edge clearance


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edge clearance

A small, peripheral gap between the edge of a rigid contact lens and the cornea. It is important as it allows tear exchange and eases lens removal. The absence of edge clearance in rigid contact lenses may lead to superficial corneal damage.
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b) Vertical pooling with a small edge clearance, and horizontal touch with a large edge clearance
c) Vertical pooling with a large edge clearance, and horizontal touch with a small edge clearance
d) Vertical touch with a large edge clearance, and horizontal pooling with a small edge clearance
(9) Inferior edge clearance exceeding 200[micro]/m would allow ingress of air and probability of lens 'stand-off', subsequent displacement (and likely loss) after two or three blinks.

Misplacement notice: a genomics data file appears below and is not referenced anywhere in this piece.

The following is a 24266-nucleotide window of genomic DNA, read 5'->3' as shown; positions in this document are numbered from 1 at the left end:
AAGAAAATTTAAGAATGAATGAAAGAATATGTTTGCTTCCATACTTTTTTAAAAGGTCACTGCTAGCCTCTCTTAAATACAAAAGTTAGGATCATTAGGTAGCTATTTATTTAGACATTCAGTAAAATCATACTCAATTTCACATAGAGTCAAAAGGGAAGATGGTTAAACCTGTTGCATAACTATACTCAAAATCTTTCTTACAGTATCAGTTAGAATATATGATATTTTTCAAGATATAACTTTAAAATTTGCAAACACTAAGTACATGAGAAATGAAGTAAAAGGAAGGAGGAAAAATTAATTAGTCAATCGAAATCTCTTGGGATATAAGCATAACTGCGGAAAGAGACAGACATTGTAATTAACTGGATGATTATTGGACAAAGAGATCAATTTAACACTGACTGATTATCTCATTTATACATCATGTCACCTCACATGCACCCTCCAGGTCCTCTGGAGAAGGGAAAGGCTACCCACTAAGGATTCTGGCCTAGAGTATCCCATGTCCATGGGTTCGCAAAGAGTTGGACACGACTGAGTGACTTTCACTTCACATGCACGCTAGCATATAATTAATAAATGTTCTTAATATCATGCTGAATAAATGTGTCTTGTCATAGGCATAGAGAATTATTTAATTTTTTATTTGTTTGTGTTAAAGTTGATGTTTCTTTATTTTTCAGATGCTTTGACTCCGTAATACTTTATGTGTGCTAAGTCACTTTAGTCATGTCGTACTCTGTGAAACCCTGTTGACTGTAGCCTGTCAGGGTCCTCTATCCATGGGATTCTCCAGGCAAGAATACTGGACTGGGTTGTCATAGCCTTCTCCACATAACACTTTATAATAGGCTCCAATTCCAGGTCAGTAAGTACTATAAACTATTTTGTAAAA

Keep the holes outside the 3 mm edge clearance area and keep a free space of 8 mm diameter around these holes.
* 3 and 9 o'clock staining (see Figure 2) will often be evident in patients having both 'with' and ' against the rule' astigmatism, due to a lack of lens movement caused by reduced edge clearance
* Choosing a lens with smaller total diameter will help to minimise the exaggeration between the two different meridians on the corneal surface, which in turn will help to avoid the excessive edge clearance in the steeper meridian.
The ideal fit exhibits good centration, having minimal clearance or light touch at the area of the cone, combined with good alignment over the cornea, with a band of edge clearance 0.50mm to 0.80mm wide.
* Review clearances both in terms of component clearance relative to the rest of the unit and edge clearances on the PCB assembly relative to automated handling.
Tooling and registration holes, edge clearances, component lead-hole sizes, physical component size and assembly angles were all standardized to optimize component packaging, board design and insertion throughputs.